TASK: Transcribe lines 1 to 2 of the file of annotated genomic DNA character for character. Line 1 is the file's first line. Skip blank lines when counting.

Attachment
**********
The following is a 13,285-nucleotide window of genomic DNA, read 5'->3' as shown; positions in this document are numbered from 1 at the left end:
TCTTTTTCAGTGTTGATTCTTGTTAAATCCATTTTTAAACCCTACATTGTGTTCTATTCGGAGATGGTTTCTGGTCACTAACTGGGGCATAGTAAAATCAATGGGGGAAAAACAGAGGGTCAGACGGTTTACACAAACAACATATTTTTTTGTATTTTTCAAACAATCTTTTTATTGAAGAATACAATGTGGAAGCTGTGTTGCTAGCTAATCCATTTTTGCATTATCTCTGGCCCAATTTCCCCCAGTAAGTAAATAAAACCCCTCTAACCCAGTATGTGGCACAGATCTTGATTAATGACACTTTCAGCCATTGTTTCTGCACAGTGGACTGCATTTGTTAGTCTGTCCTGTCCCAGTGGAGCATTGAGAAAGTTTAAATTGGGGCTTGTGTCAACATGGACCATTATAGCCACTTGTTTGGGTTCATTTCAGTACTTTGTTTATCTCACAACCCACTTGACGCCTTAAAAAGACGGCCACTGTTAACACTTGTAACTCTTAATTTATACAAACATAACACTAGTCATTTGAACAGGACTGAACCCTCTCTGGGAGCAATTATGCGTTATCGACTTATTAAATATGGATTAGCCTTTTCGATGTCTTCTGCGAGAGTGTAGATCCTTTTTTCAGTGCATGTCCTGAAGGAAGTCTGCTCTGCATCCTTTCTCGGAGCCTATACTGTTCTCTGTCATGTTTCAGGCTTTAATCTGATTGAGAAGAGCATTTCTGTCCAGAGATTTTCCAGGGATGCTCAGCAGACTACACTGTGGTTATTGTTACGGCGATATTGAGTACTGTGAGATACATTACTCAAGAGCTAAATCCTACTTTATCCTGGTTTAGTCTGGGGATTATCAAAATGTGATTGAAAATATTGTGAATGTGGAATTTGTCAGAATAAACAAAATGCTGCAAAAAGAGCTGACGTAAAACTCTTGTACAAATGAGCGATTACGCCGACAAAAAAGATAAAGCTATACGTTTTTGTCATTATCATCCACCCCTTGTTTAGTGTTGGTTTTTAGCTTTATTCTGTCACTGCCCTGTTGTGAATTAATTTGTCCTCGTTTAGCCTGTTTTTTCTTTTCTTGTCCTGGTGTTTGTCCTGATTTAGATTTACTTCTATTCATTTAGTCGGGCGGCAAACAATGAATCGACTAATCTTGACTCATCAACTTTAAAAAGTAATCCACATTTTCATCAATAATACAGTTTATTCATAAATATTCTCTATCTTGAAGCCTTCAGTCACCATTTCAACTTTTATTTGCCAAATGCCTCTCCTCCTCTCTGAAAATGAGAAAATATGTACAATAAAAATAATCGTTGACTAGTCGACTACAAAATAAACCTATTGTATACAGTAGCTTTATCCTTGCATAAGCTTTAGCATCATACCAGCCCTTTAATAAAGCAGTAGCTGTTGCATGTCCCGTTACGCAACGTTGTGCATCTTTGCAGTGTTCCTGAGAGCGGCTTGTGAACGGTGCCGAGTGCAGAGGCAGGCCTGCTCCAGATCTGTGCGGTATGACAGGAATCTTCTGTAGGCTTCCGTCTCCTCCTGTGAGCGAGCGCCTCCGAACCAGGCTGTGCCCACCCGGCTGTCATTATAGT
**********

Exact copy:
The following is a 13,285-nucleotide window of genomic DNA, read 5'->3' as shown; positions in this document are numbered from 1 at the left end:
TCTTTTTCAGTGTTGATTCTTGTTAAATCCATTTTTAAACCCTACATTGTGTTCTATTCGGAGATGGTTTCTGGTCACTAACTGGGGCATAGTAAAATCAATGGGGGAAAAACAGAGGGTCAGACGGTTTACACAAACAACATATTTTTTTGTATTTTTCAAACAATCTTTTTATTGAAGAATACAATGTGGAAGCTGTGTTGCTAGCTAATCCATTTTTGCATTATCTCTGGCCCAATTTCCCCCAGTAAGTAAATAAAACCCCTCTAACCCAGTATGTGGCACAGATCTTGATTAATGACACTTTCAGCCATTGTTTCTGCACAGTGGACTGCATTTGTTAGTCTGTCCTGTCCCAGTGGAGCATTGAGAAAGTTTAAATTGGGGCTTGTGTCAACATGGACCATTATAGCCACTTGTTTGGGTTCATTTCAGTACTTTGTTTATCTCACAACCCACTTGACGCCTTAAAAAGACGGCCACTGTTAACACTTGTAACTCTTAATTTATACAAACATAACACTAGTCATTTGAACAGGACTGAACCCTCTCTGGGAGCAATTATGCGTTATCGACTTATTAAATATGGATTAGCCTTTTCGATGTCTTCTGCGAGAGTGTAGATCCTTTTTTCAGTGCATGTCCTGAAGGAAGTCTGCTCTGCATCCTTTCTCGGAGCCTATACTGTTCTCTGTCATGTTTCAGGCTTTAATCTGATTGAGAAGAGCATTTCTGTCCAGAGATTTTCCAGGGATGCTCAGCAGACTACACTGTGGTTATTGTTACGGCGATATTGAGTACTGTGAGATACATTACTCAAGAGCTAAATCCTACTTTATCCTGGTTTAGTCTGGGGATTATCAAAATGTGATTGAAAATATTGTGAATGTGGAATTTGTCAGAATAAACAAAATGCTGCAAAAAGAGCTGACGTAAAACTCTTGTACAAATGAGCGATTACGCCGACAAAAAAGATAAAGCTATACGTTTTTGTCATTATCATCCACCCCTTGTTTAGTGTTGGTTTTTAGCTTTATTCTGTCACTGCCCTGTTGTGAATTAATTTGTCCTCGTTTAGCCTGTTTTTTCTTTTCTTGTCCTGGTGTTTGTCCTGATTTAGATTTACTTCTATTCATTTAGTCGGGCGGCAAACAATGAATCGACTAATCTTGACTCATCAACTTTAAAAAGTAATCCACATTTTCATCAATAATACAGTTTATTCATAAATATTCTCTATCTTGAAGCCTTCAGTCACCATTTCAACTTTTATTTGCCAAATGCCTCTCCTCCTCTCTGAAAATGAGAAAATATGTACAATAAAAATAATCGTTGACTAGTCGACTACAAAATAAACCTATTGTATACAGTAGCTTTATCCTTGCATAAGCTTTAGCATCATACCAGCCCTTTAATAAAGCAGTAGCTGTTGCATGTCCCGTTACGCAACGTTGTGCATCTTTGCAGTGTTCCTGAGAGCGGCTTGTGAACGGTGCCGAGTGCAGAGGCAGGCCTGCTCCAGATCTGTGCGGTATGACAGGAATCTTCTGTAGGCTTCCGTCTCCTCCTGTGAGCGAGCGCCTCCGAACCAGGCTGTGCCCACCCGGCTGTCATTATAGT